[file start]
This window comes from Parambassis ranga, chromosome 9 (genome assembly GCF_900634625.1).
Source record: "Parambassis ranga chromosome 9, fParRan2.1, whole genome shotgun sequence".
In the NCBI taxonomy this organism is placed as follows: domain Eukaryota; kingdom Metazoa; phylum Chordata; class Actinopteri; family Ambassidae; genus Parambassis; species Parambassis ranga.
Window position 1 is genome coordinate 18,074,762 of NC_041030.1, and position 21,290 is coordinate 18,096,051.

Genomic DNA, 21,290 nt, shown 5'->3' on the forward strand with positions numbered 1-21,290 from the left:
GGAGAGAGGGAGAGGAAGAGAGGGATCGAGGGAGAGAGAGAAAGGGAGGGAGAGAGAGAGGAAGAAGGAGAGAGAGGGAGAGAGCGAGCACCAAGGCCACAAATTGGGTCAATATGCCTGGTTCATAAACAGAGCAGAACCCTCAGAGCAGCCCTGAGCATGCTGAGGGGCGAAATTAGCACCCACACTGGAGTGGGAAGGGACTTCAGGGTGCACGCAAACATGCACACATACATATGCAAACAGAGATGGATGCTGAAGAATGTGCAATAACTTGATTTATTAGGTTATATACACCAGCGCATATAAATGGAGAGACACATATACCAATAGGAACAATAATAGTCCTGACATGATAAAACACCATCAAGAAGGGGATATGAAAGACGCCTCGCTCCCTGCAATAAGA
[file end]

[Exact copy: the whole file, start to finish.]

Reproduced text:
This window comes from Parambassis ranga, chromosome 9 (genome assembly GCF_900634625.1).
Source record: "Parambassis ranga chromosome 9, fParRan2.1, whole genome shotgun sequence".
In the NCBI taxonomy this organism is placed as follows: domain Eukaryota; kingdom Metazoa; phylum Chordata; class Actinopteri; family Ambassidae; genus Parambassis; species Parambassis ranga.
Window position 1 is genome coordinate 18,074,762 of NC_041030.1, and position 21,290 is coordinate 18,096,051.

Genomic DNA, 21,290 nt, shown 5'->3' on the forward strand with positions numbered 1-21,290 from the left:
GGAGAGAGGGAGAGGAAGAGAGGGATCGAGGGAGAGAGAGAAAGGGAGGGAGAGAGAGAGGAAGAAGGAGAGAGAGGGAGAGAGCGAGCACCAAGGCCACAAATTGGGTCAATATGCCTGGTTCATAAACAGAGCAGAACCCTCAGAGCAGCCCTGAGCATGCTGAGGGGCGAAATTAGCACCCACACTGGAGTGGGAAGGGACTTCAGGGTGCACGCAAACATGCACACATACATATGCAAACAGAGATGGATGCTGAAGAATGTGCAATAACTTGATTTATTAGGTTATATACACCAGCGCATATAAATGGAGAGACACATATACCAATAGGAACAATAATAGTCCTGACATGATAAAACACCATCAAGAAGGGGATATGAAAGACGCCTCGCTCCCTGCAATAAGA